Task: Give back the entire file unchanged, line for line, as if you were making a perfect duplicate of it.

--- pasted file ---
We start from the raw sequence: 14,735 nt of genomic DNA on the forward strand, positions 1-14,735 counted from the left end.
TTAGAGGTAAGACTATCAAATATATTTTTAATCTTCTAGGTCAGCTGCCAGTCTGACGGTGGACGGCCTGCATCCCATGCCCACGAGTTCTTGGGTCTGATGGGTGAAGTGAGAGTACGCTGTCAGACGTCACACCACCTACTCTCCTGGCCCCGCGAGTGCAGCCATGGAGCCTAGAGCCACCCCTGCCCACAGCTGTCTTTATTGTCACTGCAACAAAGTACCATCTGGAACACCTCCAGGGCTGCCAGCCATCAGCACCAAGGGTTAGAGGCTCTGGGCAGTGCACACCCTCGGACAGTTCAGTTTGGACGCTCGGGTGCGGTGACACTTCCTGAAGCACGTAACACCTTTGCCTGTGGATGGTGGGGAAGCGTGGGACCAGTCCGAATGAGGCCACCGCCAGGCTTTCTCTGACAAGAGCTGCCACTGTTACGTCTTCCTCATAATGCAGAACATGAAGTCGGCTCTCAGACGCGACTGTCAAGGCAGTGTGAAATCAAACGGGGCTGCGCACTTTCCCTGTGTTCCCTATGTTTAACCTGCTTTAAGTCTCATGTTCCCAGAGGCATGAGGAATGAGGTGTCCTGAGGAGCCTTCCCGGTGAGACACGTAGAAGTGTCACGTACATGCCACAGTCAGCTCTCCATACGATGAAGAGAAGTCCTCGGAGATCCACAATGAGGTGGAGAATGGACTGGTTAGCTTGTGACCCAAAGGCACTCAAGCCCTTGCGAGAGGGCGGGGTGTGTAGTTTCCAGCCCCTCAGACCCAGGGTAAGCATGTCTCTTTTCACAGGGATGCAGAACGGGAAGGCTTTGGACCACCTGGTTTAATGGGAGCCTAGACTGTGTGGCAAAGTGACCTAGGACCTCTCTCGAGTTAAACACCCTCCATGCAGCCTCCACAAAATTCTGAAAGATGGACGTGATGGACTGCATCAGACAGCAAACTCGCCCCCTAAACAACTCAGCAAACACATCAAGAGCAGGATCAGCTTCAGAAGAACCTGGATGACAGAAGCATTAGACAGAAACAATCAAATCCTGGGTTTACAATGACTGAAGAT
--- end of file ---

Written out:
We start from the raw sequence: 14,735 nt of genomic DNA on the forward strand, positions 1-14,735 counted from the left end.
TTAGAGGTAAGACTATCAAATATATTTTTAATCTTCTAGGTCAGCTGCCAGTCTGACGGTGGACGGCCTGCATCCCATGCCCACGAGTTCTTGGGTCTGATGGGTGAAGTGAGAGTACGCTGTCAGACGTCACACCACCTACTCTCCTGGCCCCGCGAGTGCAGCCATGGAGCCTAGAGCCACCCCTGCCCACAGCTGTCTTTATTGTCACTGCAACAAAGTACCATCTGGAACACCTCCAGGGCTGCCAGCCATCAGCACCAAGGGTTAGAGGCTCTGGGCAGTGCACACCCTCGGACAGTTCAGTTTGGACGCTCGGGTGCGGTGACACTTCCTGAAGCACGTAACACCTTTGCCTGTGGATGGTGGGGAAGCGTGGGACCAGTCCGAATGAGGCCACCGCCAGGCTTTCTCTGACAAGAGCTGCCACTGTTACGTCTTCCTCATAATGCAGAACATGAAGTCGGCTCTCAGACGCGACTGTCAAGGCAGTGTGAAATCAAACGGGGCTGCGCACTTTCCCTGTGTTCCCTATGTTTAACCTGCTTTAAGTCTCATGTTCCCAGAGGCATGAGGAATGAGGTGTCCTGAGGAGCCTTCCCGGTGAGACACGTAGAAGTGTCACGTACATGCCACAGTCAGCTCTCCATACGATGAAGAGAAGTCCTCGGAGATCCACAATGAGGTGGAGAATGGACTGGTTAGCTTGTGACCCAAAGGCACTCAAGCCCTTGCGAGAGGGCGGGGTGTGTAGTTTCCAGCCCCTCAGACCCAGGGTAAGCATGTCTCTTTTCACAGGGATGCAGAACGGGAAGGCTTTGGACCACCTGGTTTAATGGGAGCCTAGACTGTGTGGCAAAGTGACCTAGGACCTCTCTCGAGTTAAACACCCTCCATGCAGCCTCCACAAAATTCTGAAAGATGGACGTGATGGACTGCATCAGACAGCAAACTCGCCCCCTAAACAACTCAGCAAACACATCAAGAGCAGGATCAGCTTCAGAAGAACCTGGATGACAGAAGCATTAGACAGAAACAATCAAATCCTGGGTTTACAATGACTGAAGAT